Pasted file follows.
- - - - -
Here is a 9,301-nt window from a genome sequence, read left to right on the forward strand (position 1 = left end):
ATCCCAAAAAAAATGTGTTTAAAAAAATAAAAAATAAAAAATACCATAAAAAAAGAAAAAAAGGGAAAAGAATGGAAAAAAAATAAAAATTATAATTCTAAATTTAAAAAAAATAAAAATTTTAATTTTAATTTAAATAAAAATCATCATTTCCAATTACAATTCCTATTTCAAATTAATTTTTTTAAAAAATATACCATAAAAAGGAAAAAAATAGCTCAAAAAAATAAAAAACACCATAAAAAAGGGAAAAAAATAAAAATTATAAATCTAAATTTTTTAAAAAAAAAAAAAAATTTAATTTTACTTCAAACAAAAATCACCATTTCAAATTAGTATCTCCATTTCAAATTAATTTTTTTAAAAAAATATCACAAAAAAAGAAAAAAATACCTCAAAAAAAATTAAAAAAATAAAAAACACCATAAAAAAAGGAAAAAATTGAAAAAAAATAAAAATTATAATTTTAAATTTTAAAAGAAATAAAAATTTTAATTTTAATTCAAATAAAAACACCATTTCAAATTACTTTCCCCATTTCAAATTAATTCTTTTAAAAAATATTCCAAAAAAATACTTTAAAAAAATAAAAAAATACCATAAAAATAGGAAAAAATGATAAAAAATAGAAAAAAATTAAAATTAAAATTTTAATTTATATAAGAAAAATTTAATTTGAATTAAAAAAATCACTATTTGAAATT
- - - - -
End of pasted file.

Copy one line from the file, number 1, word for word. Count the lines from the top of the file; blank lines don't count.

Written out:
Here is a 9,301-nt window from a genome sequence, read left to right on the forward strand (position 1 = left end):